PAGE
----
Marijuana Policy Project Plans Arizona Legalization Measure for 2016

Categories: Election 2016

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The national Marijuana Policy Project, bolstered by federal approval of state pot-freedom laws, plans to put a Colorado-style legalization initiative on Arizona's ballot for 2016. It's part of a master plan to pass similar legalization laws in 10 states by 2017.

"We're feeling very good about what we can accomplish," says the MPP's spokesman, former Scottsdalite Mason Tvert.

The group was behind Arizona's historic medical-marijuana law, which voters passed by a narrow margin in 2010 and now support in even greater numbers, surveys claim.

See also:
- John McCain: "Maybe We Should Legalize" Marijuana
- Arizona's Medical-Marijuana Law Safe From Federal Action in Obama Policy

A poll in May also revealed that most Arizonans support legalizing small amounts of marijuana for personal use, though it's unclear how voters would react to the MPP's latest proposal.

Marjiuana advocates have momentum on their side that doesn't appear likely to fade, at least while Obama's still in office. Last month, the U.S. Justice Department gave its blessing -- with some caveats -- to medical pot laws in Arizona and other states, as wel as voter-approved laws in Colorado and Washington that legalize pot for all adults 21 and older. Colorado's cannabis stores are set to open on January 1st.

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Mason Tvert
This week, a rare hearing about marijuana legalization took place in Congress. Even Republican Senator John McCain has expressed support for the pro-pot movement. In a statement on Friday, McCain basically threw Maricopa County Attorney Bill Montgomery and state Attorney General Tom Horne under the psychedelic bus by affirming that "I respect the will of the people."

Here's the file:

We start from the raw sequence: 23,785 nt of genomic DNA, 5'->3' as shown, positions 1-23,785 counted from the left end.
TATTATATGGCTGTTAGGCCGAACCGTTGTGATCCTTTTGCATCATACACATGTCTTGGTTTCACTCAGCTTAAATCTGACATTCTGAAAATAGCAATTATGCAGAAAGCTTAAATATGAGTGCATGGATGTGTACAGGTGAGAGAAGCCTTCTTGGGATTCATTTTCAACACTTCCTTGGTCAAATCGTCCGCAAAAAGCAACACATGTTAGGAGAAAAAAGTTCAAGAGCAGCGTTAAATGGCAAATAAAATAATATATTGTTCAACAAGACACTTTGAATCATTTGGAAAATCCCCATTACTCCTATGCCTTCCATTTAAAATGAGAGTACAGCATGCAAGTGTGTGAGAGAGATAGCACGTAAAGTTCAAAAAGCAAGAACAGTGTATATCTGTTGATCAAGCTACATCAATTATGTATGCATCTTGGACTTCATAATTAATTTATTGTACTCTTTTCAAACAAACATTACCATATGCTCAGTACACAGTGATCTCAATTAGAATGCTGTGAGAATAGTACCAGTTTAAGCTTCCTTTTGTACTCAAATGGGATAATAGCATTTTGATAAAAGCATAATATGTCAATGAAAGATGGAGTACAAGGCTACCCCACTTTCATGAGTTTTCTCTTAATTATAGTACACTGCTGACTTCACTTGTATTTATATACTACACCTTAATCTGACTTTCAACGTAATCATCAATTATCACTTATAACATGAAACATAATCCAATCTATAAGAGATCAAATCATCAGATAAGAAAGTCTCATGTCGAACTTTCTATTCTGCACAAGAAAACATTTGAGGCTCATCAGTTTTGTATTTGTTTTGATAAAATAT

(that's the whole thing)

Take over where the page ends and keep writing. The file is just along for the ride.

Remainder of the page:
Horne and Montgomery have been working hard to undermine the voter-sanctioned Arizona Medical Marijuana Act. Montgomery told a reporter this week he'd try to derail the MPP's fresh push for legalization.

"We will not get caught flat-footed and late to the issue again," he said, implying he believes that Arizona's medical-pot law passed only because he and other prohibitionists were caught flat-footed and late to the issue.

Tvert, who lives in Colorado, says he doesn't expect a ton of opposition for the planned 2016 ballot initiative.

"Most people don't think adults should be punished simply for using (marijuana)," Tvert says, calling such opinions by prohibitionists "very antiquated" and driven by "weak arguments."

An example of one of those weak arguments can be seen in an opinion piece by Yavapai County Attorney Sheila Polk published this week in a central Arizona newspaper. Polk ticks off a number of reasons why people shouldn't use marijuana, such as the idea that weed "starts the user on a downward life trajectory..." But she spends no time arguing why pot users should be arrested and jailed, as they are now, or why possession of one seed in Arizona should continue to be a felony.